In psoriasis, many therapies offer roughly the same level of care, but that doesn’t mean any patient will respond well to any therapy. According to Mark Lebwohl, M.D., physicians should consider each treatment option in light of a patient's specific comorbidities.
Why do biologics lose efficacy over time? This physician discusses factors dermatologists should consider when they see this issue in their patients.
Continued research has led to a variety of melanoma immunotherapy medications, leading to improved survival of melanoma patients. Clinicians should have a firm grasp of the immune mechanisms behind these novel therapies to provide the best advice on treatment and management options of their melanoma patients
The cutaneous side effects of targeted therapies and immunotherapy for melanoma can complicate treatment and become a burden to patients. Dermatologists must aggressively address these side effects for a more ideal management and better quality of life for their melanoma patients.
Staphylococcus aureus infections are becoming more challenging to treat due to methicillin-resistant Staphylococcus aureus (MRSA). A better understanding of cutaneous immune mechanisms will identify specific immune mechanisms to target for future vaccines and immunotherapies to ultimately address this serious public health threat.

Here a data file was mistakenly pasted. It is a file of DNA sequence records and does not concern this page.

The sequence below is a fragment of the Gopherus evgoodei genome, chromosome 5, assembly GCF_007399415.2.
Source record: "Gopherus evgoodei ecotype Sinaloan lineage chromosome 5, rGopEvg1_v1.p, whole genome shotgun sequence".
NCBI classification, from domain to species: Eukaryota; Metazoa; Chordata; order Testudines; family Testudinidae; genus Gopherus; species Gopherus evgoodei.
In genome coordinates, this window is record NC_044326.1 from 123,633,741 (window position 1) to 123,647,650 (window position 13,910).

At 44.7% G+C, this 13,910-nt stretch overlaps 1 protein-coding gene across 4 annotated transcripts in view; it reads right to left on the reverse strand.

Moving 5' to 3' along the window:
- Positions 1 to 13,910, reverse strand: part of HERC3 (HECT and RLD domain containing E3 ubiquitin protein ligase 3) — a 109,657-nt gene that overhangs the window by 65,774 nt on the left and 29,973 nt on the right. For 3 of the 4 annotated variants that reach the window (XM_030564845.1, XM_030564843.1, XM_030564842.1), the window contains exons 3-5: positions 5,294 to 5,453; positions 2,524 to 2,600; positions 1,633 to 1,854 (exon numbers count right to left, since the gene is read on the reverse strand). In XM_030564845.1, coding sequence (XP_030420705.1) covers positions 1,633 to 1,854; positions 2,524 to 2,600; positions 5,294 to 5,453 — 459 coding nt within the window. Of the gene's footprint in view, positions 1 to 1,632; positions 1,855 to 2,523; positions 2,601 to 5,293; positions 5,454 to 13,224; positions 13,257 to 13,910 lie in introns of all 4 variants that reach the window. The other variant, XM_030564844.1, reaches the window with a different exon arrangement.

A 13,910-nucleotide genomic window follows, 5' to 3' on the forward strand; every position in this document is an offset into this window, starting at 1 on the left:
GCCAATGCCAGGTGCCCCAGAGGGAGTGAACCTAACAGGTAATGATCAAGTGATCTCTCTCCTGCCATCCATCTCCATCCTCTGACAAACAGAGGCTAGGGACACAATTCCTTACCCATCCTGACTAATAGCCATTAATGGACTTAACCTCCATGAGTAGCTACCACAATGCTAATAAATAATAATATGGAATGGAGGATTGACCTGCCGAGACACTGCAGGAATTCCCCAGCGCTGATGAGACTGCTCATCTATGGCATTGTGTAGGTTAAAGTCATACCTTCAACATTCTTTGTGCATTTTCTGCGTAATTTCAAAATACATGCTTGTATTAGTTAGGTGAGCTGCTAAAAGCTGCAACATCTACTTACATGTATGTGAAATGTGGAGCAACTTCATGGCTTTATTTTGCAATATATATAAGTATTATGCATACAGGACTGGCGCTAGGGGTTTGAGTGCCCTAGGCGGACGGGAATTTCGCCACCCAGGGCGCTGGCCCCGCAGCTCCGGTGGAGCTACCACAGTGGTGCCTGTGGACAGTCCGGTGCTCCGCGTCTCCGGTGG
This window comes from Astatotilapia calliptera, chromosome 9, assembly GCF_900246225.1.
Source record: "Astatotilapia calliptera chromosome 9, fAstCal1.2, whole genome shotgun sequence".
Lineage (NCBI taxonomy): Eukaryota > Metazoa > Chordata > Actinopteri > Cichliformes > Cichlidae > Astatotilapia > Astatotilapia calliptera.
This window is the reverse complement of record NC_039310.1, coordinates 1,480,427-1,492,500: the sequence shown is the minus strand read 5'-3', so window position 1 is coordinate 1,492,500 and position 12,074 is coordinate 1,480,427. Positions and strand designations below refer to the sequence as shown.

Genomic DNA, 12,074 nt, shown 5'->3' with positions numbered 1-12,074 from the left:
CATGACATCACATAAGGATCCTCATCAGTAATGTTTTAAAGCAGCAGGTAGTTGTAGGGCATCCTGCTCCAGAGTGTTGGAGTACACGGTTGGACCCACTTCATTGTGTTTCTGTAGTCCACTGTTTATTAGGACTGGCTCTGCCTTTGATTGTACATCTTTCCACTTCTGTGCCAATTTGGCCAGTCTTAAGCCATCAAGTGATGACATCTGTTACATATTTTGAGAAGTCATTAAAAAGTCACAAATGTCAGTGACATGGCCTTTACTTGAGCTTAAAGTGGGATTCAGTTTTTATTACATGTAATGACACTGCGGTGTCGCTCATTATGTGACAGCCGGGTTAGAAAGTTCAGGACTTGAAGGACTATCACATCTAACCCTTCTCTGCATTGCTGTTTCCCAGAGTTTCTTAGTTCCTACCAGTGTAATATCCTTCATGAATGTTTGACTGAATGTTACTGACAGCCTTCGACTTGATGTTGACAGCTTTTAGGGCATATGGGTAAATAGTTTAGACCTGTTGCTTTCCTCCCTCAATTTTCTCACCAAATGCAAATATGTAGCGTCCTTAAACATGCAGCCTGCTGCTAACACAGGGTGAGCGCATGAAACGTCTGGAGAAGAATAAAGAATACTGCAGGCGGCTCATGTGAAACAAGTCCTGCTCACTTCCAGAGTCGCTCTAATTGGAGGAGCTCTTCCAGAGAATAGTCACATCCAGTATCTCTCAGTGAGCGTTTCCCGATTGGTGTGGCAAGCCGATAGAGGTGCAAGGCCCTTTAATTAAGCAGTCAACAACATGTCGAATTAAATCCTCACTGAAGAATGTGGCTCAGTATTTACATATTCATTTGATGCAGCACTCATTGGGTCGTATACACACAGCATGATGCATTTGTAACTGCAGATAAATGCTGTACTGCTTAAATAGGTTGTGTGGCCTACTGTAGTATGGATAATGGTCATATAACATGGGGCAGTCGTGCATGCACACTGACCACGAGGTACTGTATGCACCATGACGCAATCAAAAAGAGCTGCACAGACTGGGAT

In the future, atopic dermatitis (AD) may need to be targeted with different drugs and tailored for different AD populations, particularly if initial treatment targeting all phenotypes fails, says Emma Guttman-Yassky, M.D., Ph.D.
With several Janus kinase (JAK) inhibitors undergoing clinical trials for vitiligo, their potential approvals will deliver new hope and an entirely new treatment strategy, said an expert at AAD.
Unlike prior generations of dermatologic drugs, Janus kinase (JAK) inhibitors show potential for treating numerous dermatologic indications. Brett King, M.D., Ph.D. explored what this class of drug has to offer in his presentation during AAD earlier this month.
Oral contraceptive pills and antiandrogen therapies may rival antibiotics for women with acne, according to research presented by Rachel V. Reynolds, M.D. at AAD earlier this month.
Scars caused by acne can be both physical and emotional. Helping patients get the care they need starts with recognizing and addressing psychosocial issues that can be caused by acne, says Jonette E. Keri, M.D., Ph.D.